Mariah Roberts had barely finished signing into the Baltimore County schools job fair before two assistant principals smiled wide and waved her toward their recruitment table.
They handed the prospective special educator a yellow lanyard and pens and launched into a screening interview with enthusiasm.
“I really like this candidate right here,” Lansdowne Middle School administrator Koneisha Robinson said to her colleague, loud enough for others nearby to hear.
County school-based staff are scheduled to return to work Aug. 22 amid widespread staffing shortages of educators, bus drivers and other essential staff. To help fill more than 400 vacancies reported at the beginning of the month, the school system has launched weekly recruitment events around the district to put candidates directly in front of hiring managers.
Roberts’ family pressed her for two years to apply to the county school system; she was a graduate of county schools and her mother worked there. She had previous experience in special education at a nonpublic school and decided to return to working with children following a gig in mental health services.
“I’m just excited for a new adventure, to give back to my community,” she said at Thursday’s event at Loch Raven High School.
The staffing needs are great in Maryland public schools as the COVID-19 pandemic stretches on. For the past few years, teachers have dealt with issues, including health risks, discipline challenges and pressure from parents. During this same time frame, many teachers have switched jobs or left the field.
Mark Woodruff was working at the Institute of Notre Dame, a Catholic college preparatory school for girls in Baltimore City, when it abruptly closed in the early months of the pandemic. The county resident pivoted to private tutoring services for a few years, but decided to attend the job fair when he learned of the staffing shortages on an evening news program.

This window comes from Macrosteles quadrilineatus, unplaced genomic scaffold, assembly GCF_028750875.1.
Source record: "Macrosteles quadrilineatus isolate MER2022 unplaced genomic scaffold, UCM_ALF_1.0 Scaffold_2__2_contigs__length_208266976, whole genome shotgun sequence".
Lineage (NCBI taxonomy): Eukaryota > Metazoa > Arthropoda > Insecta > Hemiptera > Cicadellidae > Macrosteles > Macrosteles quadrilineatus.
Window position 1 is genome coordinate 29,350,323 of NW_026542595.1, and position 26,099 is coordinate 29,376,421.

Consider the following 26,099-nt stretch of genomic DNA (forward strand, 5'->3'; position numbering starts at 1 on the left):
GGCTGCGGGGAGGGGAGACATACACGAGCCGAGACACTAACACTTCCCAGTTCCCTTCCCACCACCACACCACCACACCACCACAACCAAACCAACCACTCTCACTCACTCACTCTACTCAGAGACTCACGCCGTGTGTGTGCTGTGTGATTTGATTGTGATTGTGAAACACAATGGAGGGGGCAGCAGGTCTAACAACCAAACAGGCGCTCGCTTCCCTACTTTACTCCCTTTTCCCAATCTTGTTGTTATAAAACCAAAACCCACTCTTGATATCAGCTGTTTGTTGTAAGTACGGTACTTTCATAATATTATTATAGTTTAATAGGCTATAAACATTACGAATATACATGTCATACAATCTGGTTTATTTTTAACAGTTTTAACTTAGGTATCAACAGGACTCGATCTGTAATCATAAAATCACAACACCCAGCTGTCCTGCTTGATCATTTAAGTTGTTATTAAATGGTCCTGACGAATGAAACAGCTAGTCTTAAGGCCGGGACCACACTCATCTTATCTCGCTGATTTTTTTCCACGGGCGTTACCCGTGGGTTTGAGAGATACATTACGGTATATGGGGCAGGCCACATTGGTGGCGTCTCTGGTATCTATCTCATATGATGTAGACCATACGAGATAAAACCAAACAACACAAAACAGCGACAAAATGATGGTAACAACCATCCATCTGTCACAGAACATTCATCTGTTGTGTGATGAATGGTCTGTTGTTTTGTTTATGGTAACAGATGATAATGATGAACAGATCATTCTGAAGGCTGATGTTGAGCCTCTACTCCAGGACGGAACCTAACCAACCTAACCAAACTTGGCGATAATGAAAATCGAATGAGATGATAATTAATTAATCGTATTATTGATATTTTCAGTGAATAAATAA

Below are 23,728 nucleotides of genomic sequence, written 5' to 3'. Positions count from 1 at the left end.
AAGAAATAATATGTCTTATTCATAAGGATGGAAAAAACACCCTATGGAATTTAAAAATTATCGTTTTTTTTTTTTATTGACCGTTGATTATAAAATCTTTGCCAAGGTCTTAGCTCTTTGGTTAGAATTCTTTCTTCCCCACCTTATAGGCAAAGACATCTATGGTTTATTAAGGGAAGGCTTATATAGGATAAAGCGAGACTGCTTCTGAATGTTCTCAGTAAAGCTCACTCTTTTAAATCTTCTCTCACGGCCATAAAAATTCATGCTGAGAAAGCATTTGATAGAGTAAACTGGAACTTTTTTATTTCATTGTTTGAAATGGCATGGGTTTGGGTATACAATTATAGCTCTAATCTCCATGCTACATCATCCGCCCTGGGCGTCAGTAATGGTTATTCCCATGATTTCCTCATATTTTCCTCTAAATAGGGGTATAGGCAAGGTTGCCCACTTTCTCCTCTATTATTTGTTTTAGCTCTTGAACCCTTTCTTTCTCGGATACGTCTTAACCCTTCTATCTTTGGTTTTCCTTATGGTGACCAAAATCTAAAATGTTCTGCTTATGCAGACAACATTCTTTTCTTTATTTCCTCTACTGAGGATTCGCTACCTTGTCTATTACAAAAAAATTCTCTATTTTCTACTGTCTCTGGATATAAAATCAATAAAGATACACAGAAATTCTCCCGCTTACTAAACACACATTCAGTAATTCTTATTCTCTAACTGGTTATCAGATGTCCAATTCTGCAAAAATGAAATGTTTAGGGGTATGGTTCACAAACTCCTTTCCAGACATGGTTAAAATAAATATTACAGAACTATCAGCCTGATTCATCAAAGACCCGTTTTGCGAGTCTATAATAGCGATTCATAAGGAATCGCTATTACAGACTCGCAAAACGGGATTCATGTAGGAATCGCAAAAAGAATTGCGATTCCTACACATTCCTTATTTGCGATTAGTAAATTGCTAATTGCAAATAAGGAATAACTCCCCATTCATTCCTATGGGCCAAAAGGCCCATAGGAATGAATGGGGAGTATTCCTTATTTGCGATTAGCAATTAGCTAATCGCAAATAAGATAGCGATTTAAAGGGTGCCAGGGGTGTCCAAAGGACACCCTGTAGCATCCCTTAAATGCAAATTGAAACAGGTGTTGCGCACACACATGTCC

“I live half a mile away,” he said of the job fair. He walked out of the event with a stack of papers in hand and information about next steps for employment.
Another job candidate, Cassandra Metts, said she is considering a return to the public school system after working at private schools. She said she felt called to work with students who may not have access to the resources of a private school.
Other candidates, like Charles Nwanegwo, came to the job fair looking for work that would offset the recent impacts of inflation. The 66-year-old hopes to return to teaching part-time to supplement his pension check. The retired city schools teacher figured he could return to the classroom and put his 20 years of experience to work once more.
Some candidates were new to teaching altogether. Bryson McAdams, 24, works at FedEx and is finishing a fine arts degree at Bowie State University. He doesn’t have any experience yet, but he hopes to enter the classroom and inspire students who look like him, a Black man.
McAdams searched the job fair for an opening in fine arts instruction, but learned instead about the chance to be a long-term substitute in physical education. The opportunity would allow him to put his skills as a Bowie State football player to use, and he wondered aloud: perhaps later he could transition within a school to teach art?
The event attracted more than 30 potential employees within the first two hours, as well as a visit from county schools Superintendent Darryl Williams. He has introduced changes in pay and removed some hiring barriers — the school system now covers cost of fingerprinting — to boost hiring across the system. Unionized county schools teachers with bachelor’s degrees can start out making about $60,000 annually.
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Administrators at the job fair reported candidates are often people who are making career transitions or coming back to teaching after some time off.
Maryland educators who wished to switch between school systems had until July 15 to give their employers notice.
Some candidates said they were surprised the job fair’s turnout wasn’t larger. And administrators similarly worried about their ability to scoop up enough candidates before another school snags them.
“My job at the end of the day is to ensure students at Dundalk get the best education,” said assistant high school principal Glenn Haas. “My job is to sell my school.”
As Roberts stood up from the Lansdowne Middle School recruitment table, Robinson walked around the table and asked for a selfie with the special education candidate.
“I’m excited about you, and I need you at this school. Give me a hug,” Robinson said to Roberts before reminding her to be on the lookout for a phone call about next steps.
After the two embraced, Roberts parted from the fair without speaking to any more schools.